Microsoft unveil “Websitespark” programme


Microsoft recently announced the launch of the latest addition to their Partner Network: Websitespark. Following on from the success of the Bizspark programme for startup companies, Websitespark is aimed at supporting professional web development and design companies to succeed by offering proactive assistance in the form of business opportunities and it’s class-leading Windows and SQL Server products. So, whether you’re the “one man band” or a team of up to ten employees, you should check this out.

BizSpark has already helped hundreds (thousands, now, perhaps?) of startups to succeed, and Websitespark looks set to do the same for smaller teams of web professionals. With no up-front costs and no long-term commitments (just a $100 exit fee at the end of the programme period) , what more could you ask for?

Full information is online and available at


Internet Explorer banned from European version of Windows 7


“European buyers of Windows 7 will have to download and install a web browser for themselves,” according to this BBC News article, published today. “Bowing to European competition rules, Microsoft Windows 7 will ship without Internet Explorer”. Internet Explorer 8

This, it would seem, is another victory for the European Commission and it’s competition rules. Microsoft has previously fallen foul of these in early 2008 when it was fined £765m by the European Commission for ‘anti-competitive behavior’: including Windows Media Player and Internet Explorer with Windows. Understandably then, it has decided to avoid that kind of financial pain again by bowing to the pressure.


Why does it matter what Microsoft choose to ship with Windows? It’s not like I have to pay for Internet Explorer, or any other browser by any other vendor, for that matter. So I, the consumer, am not losing out by it’s inclusion in the operating system.

Internet Explorer, like Windows Media Player, are features designed to make the operating system better, easier to use and increase the overall value of the product. Browsers should be features of every operating system.

Every major consumer-targeted operating system has it’s own browser included. Let’s take Apple’s Mac OS, for example: that ships with the Safari browser. Safari and IE browsers do essentially the same thing, and they are distributed to the consumer in exactly the same fashion: automatic inclusion by the vendor on to the newly purchased computer. Yet, Apple aren’t the target (so far as I know) of the EC competition rulings because they aren’t the market leader.

To impose this type of ruling on Microsoft because they are the market leader seems very similar to saying that Microsoft are the market leader because of Internet Explorer, which isn’t true at all. So surely, if you’re going to impose this type of rule on any vendor then surely you must apply it to all of them: that’s really the only way to give consumers a free, fair choice, right?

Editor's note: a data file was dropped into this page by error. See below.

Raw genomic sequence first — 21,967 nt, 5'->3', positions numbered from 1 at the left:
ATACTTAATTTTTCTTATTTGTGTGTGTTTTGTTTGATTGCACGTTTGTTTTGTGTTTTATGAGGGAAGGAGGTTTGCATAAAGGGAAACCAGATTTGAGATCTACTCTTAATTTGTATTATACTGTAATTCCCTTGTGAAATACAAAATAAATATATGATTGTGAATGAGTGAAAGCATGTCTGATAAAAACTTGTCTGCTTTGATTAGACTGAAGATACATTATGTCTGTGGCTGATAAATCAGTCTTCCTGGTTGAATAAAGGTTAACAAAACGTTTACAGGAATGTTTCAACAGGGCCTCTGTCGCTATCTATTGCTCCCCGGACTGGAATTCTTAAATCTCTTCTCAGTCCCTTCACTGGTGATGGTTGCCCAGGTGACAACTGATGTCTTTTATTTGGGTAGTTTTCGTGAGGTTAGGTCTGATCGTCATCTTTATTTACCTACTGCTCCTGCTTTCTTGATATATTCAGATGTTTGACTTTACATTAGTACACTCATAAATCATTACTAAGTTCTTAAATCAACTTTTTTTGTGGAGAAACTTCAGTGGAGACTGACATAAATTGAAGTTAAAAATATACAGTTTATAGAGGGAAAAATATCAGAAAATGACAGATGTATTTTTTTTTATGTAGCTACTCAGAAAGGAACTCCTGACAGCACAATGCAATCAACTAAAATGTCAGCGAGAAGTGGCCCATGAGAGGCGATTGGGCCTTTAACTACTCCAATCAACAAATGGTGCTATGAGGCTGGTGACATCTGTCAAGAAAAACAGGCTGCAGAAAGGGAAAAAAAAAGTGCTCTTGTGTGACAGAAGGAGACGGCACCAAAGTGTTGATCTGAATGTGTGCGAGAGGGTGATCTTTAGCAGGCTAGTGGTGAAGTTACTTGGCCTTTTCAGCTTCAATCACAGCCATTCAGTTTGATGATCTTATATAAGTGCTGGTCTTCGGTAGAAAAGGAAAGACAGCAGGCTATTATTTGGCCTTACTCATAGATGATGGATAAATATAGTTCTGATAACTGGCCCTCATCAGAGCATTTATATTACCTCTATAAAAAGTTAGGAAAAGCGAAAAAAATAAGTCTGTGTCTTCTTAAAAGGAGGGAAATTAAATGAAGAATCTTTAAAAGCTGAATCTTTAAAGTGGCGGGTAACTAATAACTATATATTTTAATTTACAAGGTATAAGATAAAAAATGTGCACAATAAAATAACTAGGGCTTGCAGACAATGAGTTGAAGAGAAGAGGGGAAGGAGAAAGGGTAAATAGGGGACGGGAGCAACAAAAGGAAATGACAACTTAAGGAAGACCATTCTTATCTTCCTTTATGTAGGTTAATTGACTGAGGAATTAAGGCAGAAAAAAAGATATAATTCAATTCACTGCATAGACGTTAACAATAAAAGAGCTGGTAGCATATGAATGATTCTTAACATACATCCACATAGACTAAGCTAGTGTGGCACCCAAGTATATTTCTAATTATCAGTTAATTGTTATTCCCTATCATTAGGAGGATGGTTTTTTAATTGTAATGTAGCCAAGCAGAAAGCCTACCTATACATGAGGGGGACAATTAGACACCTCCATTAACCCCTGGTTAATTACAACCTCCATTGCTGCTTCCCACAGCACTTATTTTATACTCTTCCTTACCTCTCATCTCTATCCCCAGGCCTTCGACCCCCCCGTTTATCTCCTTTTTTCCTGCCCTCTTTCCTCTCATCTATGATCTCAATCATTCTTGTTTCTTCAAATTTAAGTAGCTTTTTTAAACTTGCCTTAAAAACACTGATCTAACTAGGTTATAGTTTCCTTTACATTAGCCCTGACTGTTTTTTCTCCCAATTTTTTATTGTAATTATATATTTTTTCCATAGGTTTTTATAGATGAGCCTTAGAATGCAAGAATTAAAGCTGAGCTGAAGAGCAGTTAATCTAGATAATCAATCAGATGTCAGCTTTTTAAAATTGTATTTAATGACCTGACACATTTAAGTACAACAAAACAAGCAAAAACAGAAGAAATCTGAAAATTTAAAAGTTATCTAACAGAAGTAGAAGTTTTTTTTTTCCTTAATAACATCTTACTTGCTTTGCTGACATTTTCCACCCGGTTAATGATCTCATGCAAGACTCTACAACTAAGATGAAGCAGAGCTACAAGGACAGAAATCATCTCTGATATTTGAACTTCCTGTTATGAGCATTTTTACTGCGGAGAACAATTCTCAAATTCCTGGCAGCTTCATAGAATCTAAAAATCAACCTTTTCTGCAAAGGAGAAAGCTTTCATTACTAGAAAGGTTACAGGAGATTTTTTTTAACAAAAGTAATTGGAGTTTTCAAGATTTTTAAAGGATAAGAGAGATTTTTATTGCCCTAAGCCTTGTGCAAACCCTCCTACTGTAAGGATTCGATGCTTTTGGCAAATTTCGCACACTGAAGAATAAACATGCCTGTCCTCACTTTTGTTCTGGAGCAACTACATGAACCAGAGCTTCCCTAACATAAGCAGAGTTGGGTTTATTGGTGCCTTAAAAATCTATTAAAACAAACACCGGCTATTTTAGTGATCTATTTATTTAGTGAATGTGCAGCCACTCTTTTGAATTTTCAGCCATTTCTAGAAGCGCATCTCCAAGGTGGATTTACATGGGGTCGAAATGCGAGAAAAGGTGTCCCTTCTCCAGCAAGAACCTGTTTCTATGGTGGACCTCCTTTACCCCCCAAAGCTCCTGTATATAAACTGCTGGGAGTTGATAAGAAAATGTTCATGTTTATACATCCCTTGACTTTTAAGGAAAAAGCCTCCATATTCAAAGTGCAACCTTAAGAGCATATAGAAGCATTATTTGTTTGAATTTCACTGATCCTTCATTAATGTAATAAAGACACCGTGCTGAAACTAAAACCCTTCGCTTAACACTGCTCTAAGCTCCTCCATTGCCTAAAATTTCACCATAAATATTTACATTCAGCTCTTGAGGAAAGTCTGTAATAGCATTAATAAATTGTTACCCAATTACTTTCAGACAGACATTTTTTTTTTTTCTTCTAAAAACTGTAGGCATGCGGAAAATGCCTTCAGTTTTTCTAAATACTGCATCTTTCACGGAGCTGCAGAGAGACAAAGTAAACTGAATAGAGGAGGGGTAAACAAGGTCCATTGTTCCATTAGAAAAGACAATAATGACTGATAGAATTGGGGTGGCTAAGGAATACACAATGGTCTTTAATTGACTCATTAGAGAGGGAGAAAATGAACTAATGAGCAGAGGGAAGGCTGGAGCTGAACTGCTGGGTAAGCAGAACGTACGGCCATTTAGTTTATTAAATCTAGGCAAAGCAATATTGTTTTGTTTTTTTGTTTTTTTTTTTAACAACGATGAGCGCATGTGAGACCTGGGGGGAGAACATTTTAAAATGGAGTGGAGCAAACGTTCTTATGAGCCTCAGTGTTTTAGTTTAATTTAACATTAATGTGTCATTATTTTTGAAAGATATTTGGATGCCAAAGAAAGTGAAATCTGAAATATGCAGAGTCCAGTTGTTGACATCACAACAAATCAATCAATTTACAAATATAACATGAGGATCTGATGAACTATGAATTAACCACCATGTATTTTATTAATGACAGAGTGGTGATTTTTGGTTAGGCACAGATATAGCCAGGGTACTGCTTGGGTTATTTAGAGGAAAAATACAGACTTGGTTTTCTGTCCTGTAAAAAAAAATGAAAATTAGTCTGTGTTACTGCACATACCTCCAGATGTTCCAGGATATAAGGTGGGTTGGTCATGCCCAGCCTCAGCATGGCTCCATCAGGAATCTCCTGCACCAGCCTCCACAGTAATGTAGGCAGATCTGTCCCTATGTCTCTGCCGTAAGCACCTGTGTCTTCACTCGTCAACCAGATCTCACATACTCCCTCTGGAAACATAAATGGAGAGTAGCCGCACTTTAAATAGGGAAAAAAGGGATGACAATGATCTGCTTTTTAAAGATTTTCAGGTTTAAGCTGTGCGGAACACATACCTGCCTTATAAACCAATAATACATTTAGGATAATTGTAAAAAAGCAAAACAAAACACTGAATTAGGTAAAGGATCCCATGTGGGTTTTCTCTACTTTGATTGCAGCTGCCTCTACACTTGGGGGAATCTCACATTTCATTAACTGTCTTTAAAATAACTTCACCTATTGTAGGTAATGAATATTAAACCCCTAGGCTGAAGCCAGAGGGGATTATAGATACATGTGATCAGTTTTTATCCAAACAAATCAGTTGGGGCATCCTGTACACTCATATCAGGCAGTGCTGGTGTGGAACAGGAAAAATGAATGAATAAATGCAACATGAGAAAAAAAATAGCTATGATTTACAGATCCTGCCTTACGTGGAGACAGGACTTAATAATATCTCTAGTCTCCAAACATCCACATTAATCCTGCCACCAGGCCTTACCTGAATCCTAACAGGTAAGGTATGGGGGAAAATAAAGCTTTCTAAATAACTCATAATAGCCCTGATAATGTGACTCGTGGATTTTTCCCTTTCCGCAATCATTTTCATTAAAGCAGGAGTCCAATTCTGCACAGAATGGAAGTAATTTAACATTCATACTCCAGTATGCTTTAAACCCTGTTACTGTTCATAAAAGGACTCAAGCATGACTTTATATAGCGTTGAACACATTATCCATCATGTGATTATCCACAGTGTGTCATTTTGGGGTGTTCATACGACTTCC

What’s the difference?

I assume that the EC are interested so much in Microsoft’s activities because it holds the majority market share. So too, then, I would assume it to be equally interested in Nokia, who according to this article, held 40.43% of the Mobile Device market share in Q12009, making them the market leader. Are Nokia the subject of an EC competition rules enquiry for bundling their own software with their device?

I can’t see much practical difference either, between companies like Dell and HP, who pre-bundle their own proprietary software programs and utilities onto the PC’s they ship, and this, either. Perhaps the EC will go after these companies under their ‘anti-competition’ rules, too.

Ultimately, it comes down to education

Eight or 9 times in 10, most users don’t care what browser they’re using: at least in my experience. Most consumers just want something that works. They don’t care what it is, why should they? I certainly don’t get all shirty when my new car comes with Michelin tyres, or Goodyear, or – who cares… they do the job.

But my point is, if I do want something different, I’m free to change those tyres. Perhaps I’ll read that Pirelli tyres are better than my Goodyears, and I’ll change them. Just as I can change my browser, any time I want to. And I don’t need the EC to make that happen for me because Microsoft haven’t prevented me from using Firefox, or any other browser, for that matter. And that’s the point: this is about education. Those who know enough to understand why they might want another browser, and can make a comparative choice, are completely free to do so, and (if I do say so myself) it is ridiculously easy to swap to an alternative.

I can’t say the same about the tyres on my car though (the ones I’ll have to pay a hefty cost to change). Thankfully, swapping my browser is free and easy. And that’s another reason why these confusing rules make me, well, confused.

It’s all down hill from here…

Now, when Windows 7 ships in Europe, what on earth will the majority of consumers do? What will Microsoft do, in order to help users make the choice that’s right for them? Will consumers see a choice of browsers pop up on their screen? How will they choose? Why should they have to choose? Does Mr And Mrs Average really care? Please comment!